, Volume 471, Issue 2, pp 498-503
Date: 11 Oct 2012

Prevalence and Treatment of Intraarticular Pathology Recognized at the Time of Periacetabular Osteotomy for the Dysplastic Hip

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Abstract

Background

The indication for hip arthrotomy accompanied by intraarticular work during periacetabular osteotomy (PAO) has not been precisely defined. To validate a role for routine hip arthrotomy accompanied by intraarticular work, frequent intraarticular pathology must exist, and the adjunct procedures must not be associated with inferior relief of pain, reduced function, radiographic osteoarthritis progression, or conversion to THA.

Questions/purposes

(1) What is the prevalence of intraarticular pathology at the time of PAO? (2) Does concomitant hip arthrotomy with associated intraarticular work negatively affect PAO as reflected by differences in Harris hip scores (HHS), Tönnis grade, and failure rates?

Methods

We retrospectively reviewed the intraarticular findings in all 151 patients who underwent PAO accompanied by routine hip arthrotomy and intraarticular work from 2002 to 2009. Using multivariate regression models, we compared the HHS and Tönnis grades of patients receiving arthrotomy with a cohort of 39 patients who received PAO alone.

Results

The overall prevalence of intraarticular pathology identified during PAO was 89%. Eight (5.3%) failures were identified within the arthrotomy cohort with mean postoperative HHS, postoperative Tönnis grade, postoperative change in HHS, and postoperative change in Tönnis grade of 87.5, 0.7, 29.8, and 0.3, respectively. By contrast, seven (17.9%) failures were identified in the nonarthrotomy cohort. The mean postoperative HHS, postoperative Tönnis grade, postoperative change in HHS, and postoperative change in Tönnis grade for the nonarthrotomy cohort were 83.1, 1.3, 19.0, and 0.3, respectively.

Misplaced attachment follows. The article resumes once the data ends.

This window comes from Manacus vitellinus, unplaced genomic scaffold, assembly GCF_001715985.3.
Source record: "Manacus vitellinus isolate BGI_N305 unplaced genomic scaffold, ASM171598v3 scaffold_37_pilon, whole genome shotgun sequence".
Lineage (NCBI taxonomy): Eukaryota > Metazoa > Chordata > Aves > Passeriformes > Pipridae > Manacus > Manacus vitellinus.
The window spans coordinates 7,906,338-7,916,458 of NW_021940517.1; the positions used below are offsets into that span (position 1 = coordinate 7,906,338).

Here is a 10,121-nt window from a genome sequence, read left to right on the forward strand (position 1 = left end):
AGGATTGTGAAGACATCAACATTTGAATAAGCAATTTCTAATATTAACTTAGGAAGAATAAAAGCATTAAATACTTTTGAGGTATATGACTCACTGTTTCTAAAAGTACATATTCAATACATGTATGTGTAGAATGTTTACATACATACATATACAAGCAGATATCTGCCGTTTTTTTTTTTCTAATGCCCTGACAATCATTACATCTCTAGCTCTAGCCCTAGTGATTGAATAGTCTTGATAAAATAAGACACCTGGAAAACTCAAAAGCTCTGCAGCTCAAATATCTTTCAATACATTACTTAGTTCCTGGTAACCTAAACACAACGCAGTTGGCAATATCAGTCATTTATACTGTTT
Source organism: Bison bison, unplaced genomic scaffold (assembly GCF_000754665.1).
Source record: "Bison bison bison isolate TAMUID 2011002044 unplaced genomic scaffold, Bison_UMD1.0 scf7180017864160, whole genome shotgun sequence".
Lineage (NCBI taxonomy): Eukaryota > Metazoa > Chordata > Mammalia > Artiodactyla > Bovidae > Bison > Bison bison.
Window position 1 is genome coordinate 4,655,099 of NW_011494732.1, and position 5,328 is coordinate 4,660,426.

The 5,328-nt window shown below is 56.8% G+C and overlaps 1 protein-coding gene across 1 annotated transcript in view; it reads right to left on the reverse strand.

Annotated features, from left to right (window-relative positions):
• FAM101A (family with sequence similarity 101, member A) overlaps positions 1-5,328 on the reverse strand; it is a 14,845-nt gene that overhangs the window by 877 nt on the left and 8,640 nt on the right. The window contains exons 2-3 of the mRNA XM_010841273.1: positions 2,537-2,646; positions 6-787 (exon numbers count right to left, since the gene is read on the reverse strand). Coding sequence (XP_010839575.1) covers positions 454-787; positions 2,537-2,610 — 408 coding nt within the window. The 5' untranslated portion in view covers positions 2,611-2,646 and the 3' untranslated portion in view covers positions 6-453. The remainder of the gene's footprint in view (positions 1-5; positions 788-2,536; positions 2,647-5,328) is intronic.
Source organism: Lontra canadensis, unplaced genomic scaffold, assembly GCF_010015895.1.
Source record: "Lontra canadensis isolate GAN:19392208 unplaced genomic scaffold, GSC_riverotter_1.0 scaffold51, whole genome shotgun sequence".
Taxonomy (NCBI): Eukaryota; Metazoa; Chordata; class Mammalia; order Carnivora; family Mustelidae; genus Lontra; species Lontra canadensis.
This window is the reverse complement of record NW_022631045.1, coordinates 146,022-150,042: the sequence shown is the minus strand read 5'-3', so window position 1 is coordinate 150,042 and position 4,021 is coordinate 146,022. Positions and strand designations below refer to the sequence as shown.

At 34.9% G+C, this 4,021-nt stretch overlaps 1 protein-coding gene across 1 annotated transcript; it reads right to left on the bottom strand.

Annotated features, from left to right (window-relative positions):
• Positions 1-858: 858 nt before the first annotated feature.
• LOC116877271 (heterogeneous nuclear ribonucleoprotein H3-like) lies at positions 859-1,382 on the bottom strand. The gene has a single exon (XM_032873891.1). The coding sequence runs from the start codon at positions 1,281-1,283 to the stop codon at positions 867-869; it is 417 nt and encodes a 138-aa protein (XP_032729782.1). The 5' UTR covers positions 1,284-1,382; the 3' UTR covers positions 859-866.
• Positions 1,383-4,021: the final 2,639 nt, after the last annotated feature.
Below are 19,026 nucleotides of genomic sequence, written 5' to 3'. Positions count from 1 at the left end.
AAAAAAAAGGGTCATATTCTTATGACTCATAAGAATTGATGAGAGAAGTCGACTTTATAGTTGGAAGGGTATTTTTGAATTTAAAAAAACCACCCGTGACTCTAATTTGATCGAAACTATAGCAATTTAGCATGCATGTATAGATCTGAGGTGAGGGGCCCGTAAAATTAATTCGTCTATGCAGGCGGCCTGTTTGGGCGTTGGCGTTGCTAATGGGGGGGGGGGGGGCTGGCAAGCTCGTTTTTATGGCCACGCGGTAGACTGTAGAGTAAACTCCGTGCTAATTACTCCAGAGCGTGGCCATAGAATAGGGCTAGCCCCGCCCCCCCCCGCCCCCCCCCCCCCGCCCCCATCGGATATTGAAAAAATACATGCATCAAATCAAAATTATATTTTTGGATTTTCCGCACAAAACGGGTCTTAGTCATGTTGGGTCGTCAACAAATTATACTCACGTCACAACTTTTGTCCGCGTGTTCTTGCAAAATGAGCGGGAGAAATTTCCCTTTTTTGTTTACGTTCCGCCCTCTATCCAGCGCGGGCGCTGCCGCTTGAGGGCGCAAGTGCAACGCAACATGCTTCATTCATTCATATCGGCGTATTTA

Conclusions

We believe the high prevalence of intraarticular pathology is sufficient to warrant routine joint inspection at the time of PAO. Hip arthrotomy accompanied by intraarticular work at the time of PAO is safe and does not impose additional patient morbidity.

Level of Evidence

Level III, prognostic study. See Guidelines for Authors for a complete description of levels of evidence.

One of the authors (CLP) certifies that he has or may receive payments or benefits, during the study period, an amount of $100,001–$1,000,000 from Biomet (Warsaw, IN, USA). All other authors certifies that he or she, or a member of their immediate family, has no commercial associations (eg, consultancies, stock ownership, equity interest, patent/licensing arrangements, etc) that might pose a conflict of interest in connection with the submitted article.
All ICMJE Conflict of Interest Forms for authors and Clinical Orthopaedics and Related Research editors and board members are on file with the publication and can be viewed on request.
Each author certifies that his or her institution approved or waived approval for the human protocol for this investigation and that all investigations were conducted in conformity with ethical principles of research.